Behind the scenes as Max Verstappen wins the Bahrain Grand Prix

Max Verstappen Bahrain

Professional racing driver and commentator Alex Brundle gives us his take on the events of the first Formula One Grand Prix of the 2023 season.  

After the fun of calling the junior categories this weekend, I settled as neutral to watch the first Grand Prix of a new season with limited preparation. 

Feeder series racing contains 52 drivers, each deserving of introductions and tracking, so it monopolises attention on those weekends when both the F2 and F3 series are in full flow. 

In retrospect, so much of the opinion around the race led down a fictitious side road, that I’m glad I didn’t soak up too much of it.

It’s a semi-understood, paraphrased and “instant expert” era of Formula 1. The famous racing idiom “When the flag drops, the nonsense stops” has never been so apt, and the truth was outed unapologetically by Red Bull and Max Verstappen.

The field provided minimal obstruction to the flying Dutchman, winning by over 30 seconds from Bahrain’s first non-taurine-powered entry. 

In my experience, as far as it extends to such things, the illusive “aerodynamic optimisation tools” dangle over all aero-critical motorsport like a magic brush that paints racing success. So I am still determining if I will ever quite understand how a team operating on 63% as much “wind tunnel iness” can walk the first Grand Prix of the year by such a margin. If I did, I might work for the team that managed.

Ferrari issues hamper their Bahrain challenge 

A bold challenge from Charles Leclerc would likely have faded, given the tyre degradation issues befalling teammate Carlos Sainz in the race’s closing stages even before an ominous engine issue for Leclerc’s Ferrari. 

The rear-ride control of the Ferrari must be improved, evidenced by the bouncing and sliding in practice and the race alongside Sainz’s eventual overload of the rear tyre. 

Leclerc’s engine gremlin is also especially concerning given the Ferrari engine was permitted an entire redesign and should therefore have the most chance of being full of angry, reliable, prancing, Red Bull-hungry horses.

Mercedes were unable to challenge at the front of the grid

Lewis Hamilton and George Russell were also unable to challenge in a Mercedes. The team firmly acknowledged the Mercedes is orientated in the wrong direction for performance, with the zero pod concept yielding drag and not much else to the team from Brackley. Mechanically, it was Russell’s turn for the ‘my tyres are gone’ radio call as they descended behind customer Mercedes-engined Astons, 51 and 56 seconds behind the eventual race winner respectively.

How about the Astons for rescuing the race from a fan perspective? Particularly Fernando Alonso, who was a straightforward ace of the race for me. Stepping into a beautifully balanced race car from his “pole potential” hype train, somewhat paradoxically “fueled by the lack of fuel,” they ran in practice, around 15kgs light throughout by F1 Tech Analyst Sam Collins’s calculations.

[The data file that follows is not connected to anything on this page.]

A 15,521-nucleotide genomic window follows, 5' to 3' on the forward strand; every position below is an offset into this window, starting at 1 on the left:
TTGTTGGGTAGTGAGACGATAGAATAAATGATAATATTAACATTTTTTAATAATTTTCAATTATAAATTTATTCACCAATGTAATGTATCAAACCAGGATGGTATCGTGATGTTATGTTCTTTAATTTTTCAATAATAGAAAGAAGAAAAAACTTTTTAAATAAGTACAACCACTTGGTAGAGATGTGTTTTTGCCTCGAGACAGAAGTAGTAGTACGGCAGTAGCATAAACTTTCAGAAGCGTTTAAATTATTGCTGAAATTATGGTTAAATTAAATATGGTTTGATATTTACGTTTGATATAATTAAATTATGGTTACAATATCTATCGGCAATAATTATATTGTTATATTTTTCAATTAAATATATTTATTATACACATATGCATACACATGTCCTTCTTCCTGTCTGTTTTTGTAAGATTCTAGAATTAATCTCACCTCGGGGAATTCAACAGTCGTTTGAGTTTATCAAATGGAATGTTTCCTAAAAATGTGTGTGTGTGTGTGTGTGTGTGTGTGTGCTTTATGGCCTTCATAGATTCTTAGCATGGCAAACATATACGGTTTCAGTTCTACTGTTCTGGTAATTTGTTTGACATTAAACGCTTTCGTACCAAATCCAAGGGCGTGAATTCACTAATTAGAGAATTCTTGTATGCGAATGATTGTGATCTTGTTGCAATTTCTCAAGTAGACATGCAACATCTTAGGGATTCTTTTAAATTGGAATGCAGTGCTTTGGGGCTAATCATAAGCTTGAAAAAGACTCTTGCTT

The Aston looked incredibly forgiving to drive, and somebody had clearly snuck into the Merc garage and stolen all of the “tyre magic”; they could look to plunder some brake magic in Saudi Arabia, perhaps, and see if it helps Lance Stroll on lap one.

An Alonso driving style, built of daring moves, down the inside of Hamilton in T10. And using ample traction from seemingly bulletproof rear tyres to cut back underneath the Ferrari of Sainz for T11’s entry. Reminded me of his days manhandling a heavy traction Renault to World Championship glory.

Watching them attack the racetrack without too much management tippy toe was a joy, but hats must also be tipped to Aston Martin, who forced an early stop from many teams mid-race with bold team strategy and brought Alonso to life by providing him with a car that plays to his barnstorming strengths. 

At 38.6 seconds back when the chequer dropped, though, even the flying Spaniard was not even close to challenging the race victory. 

Could Red Bull have adequately been penalised for their cost cap indiscretions and still obliterate the field in the exact car such sanctions are supposed to hobble?

Are we moving into an age where air flow around a race car is understood so thoroughly that a mind like Adrian Newey doesn’t need to validate his aerodynamic theories with such technologies?

The answer to both questions is, yes. You can penalise indiscretion. And the FIA did so justly, but it takes a lot of work to entirely stifle greatness, and greatness is ongoing. They have worked around those penalties to deliver such a car to the grid. Now watch the others give chase.

Can I get insured for a track day?

At Adrian Flux we’re keen supporters of motorsport, so of course we can help you get track day insurance so you can get your inner Max Verstappen on at a circuit near you. 

If you’re lucky enough to get the chance to race at a circuit any time soon, we have track day cover to suit while you’re behind the wheel. 

We offer a huge range of insurance options for motorists for a surprisingly low price and can offer drivers the peace-of-mind to keep them safe on the road. Call 0800 369 8590 or book a callback for the best Adrian Flux motor insurance deals.

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